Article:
The Introvert Who (Almost) Ran for Town Council

By on Jan 4, 2015 in Poetry


A generic election sign and a red, white and blue pie on a blue gradiant background.

I can make a difference in this town,
she told friends. They were encouraging from the start,
pleased by her omission of the words
“I believe,”
her phrasing of desire (and ambition) as fact.
Yes, this was to be her time, of that they were sure.
They remembered the many ways,
large and small,
that she had helped them,
the good she had ushered into the world.

How she located a shelter and then a new home
for Marie,
who for years had been unable to relinquish the fists
and the honey tongue of Caleb.
How she decorated Stefan’s studio apartment on thrift shop scavenging.
As if from a magazine!
How she made sure that Markus received his disability payments
and later that he received his meals and care … until the end.
They remembered her organizational skills and collegiality
and nodded and smiled at her over cappuccino and croissants.

She had lived her entire life here, except for a brief stint in law school
at the state university. She knew nearly everyone; everyone knew her.
She greeted folks by first name or last with a title;
she always knew which.
She could be at the diners when they were the most crowded.
She wouldn’t need to research the favorite local fare;
she knew what it was and enjoyed it herself.
She could inquire after the health of parents,
spouses, and children without prompting by an eager, underpaid
assistant or intern. This was her world, and here she had been content.

She readied her platform with typical gusto and restraint.
It was to be based on fiscal prudence and civic concern.
Not the most original of approaches,
she admitted to these same friends at their next brunch,
but I will breathe new life into the platitudes.
I know that we can keep the central library open,
even extend the Saturday hours, without raising taxes.
There will not be bile heaped upon the teachers’ unions,
and yet there will be teacher accountability. There has to be.
She conveyed these messages to her friends who murmured approval.

And one day walking home from work in what passed for a skyscraper in
this town although the heavens towered far above and were not scraped at
all today but were streaked with violet and silver and the wind blew used
car sales flyers across the plaza and she hurried to escape the drear into
her slim-fronted townhouse, she knew she couldn’t do it. She couldn’t
transition from brunch table to back room. She didn’t have the right
connections forged at the right schools. She didn’t have a rolodex
with the right names. She didn’t have a light touch with donors;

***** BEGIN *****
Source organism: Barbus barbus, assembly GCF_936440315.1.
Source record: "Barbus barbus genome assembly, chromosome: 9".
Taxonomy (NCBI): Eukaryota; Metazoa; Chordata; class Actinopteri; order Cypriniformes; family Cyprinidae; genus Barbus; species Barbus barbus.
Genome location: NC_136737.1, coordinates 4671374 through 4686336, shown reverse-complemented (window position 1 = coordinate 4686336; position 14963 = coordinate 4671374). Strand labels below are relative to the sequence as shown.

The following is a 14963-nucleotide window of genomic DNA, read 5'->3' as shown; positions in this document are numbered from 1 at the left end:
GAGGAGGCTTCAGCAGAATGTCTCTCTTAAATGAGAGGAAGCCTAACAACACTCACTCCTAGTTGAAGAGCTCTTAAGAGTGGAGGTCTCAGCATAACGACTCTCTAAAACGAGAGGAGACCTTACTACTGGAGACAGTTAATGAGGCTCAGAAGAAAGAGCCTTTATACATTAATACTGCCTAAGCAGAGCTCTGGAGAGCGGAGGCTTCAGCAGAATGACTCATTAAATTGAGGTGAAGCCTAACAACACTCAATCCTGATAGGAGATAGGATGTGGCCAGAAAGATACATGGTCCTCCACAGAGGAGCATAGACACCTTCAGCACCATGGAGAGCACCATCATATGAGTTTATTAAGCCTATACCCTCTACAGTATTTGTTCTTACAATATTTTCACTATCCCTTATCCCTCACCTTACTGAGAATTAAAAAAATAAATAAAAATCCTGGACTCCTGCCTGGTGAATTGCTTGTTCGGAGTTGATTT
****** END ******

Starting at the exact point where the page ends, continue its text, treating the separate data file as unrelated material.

she hated to grovel. Most of all, she hated to press the flesh,
work the room, kiss the babies, smile into the cameras.

Who had she been kidding with this pie-in-the-sky dream?
She placed her keys in the bowl on the vestibule table, pleased by the lack
of mirror above so that she wouldn’t have to see her graying hair which
she refused to dye and for the lack of prying eyes which sent her into
jitters and would follow her if she refused to let go of the pie which her
mother had warned her against and which now called out to her from the
refrigerator. Cinnamon apple, to be precise, purchased from the bakery
downtown. And although her figure was still trim, tonight, with its
demons of celestial pie relinquished, would not be a night of moderation
of earthly pie. There might even be vanilla ice cream involved.

And she knew that there were still other matters the prying eyes
would uncover that were best left unexposed, ones that an accomplished
middle-aged woman couldn’t bear to face and which would not survive
ruthless scrutiny. And though she was weary of being the woman in the
background of the photograph who could always be depended upon
for the correct fact sheet, who had read up on every issue at hand,
who would remain obscure to the headline readers if not to the wonks
aware of the machinations behind the scenes, she was grateful still
for the affection of friends, who would surely understand her decision,
and for the years, out of the limelight and in the quiet, remaining
to her.


Yermiyahu Ahron Taub is the author of four books of poetry, Prayers of a Heretic/Tfiles fun an apikoyres (2013), Uncle Feygele (2011), What Stillness Illuminated/Vos shtilkayt hot baloykhtn (2008), and The Insatiable Psalm (2005). His poems have appeared in numerous publications, including Eclectica Magazine, Flutter Poetry Journal, Forverts, The Lake, Prairie Schooner, Pyrokinection and The South Carolina Review. Tsugreytndik zikh tsu tantsn: naye Yidishe lider/Preparing to Dance: New Yiddish Songs, a CD of nine of his Yiddish poems set to music by Michał Górczyński was released on the Multikulti Project label ( Taub was honored by the Museum of Jewish Heritage as one of New York’s best emerging Jewish artists and has been nominated four times for a Pushcart Prize and twice for a Best of the Net award. He recently completed an artist’s residency at the Virginia Center for the Creative Arts (VCCA). Please visit his web site at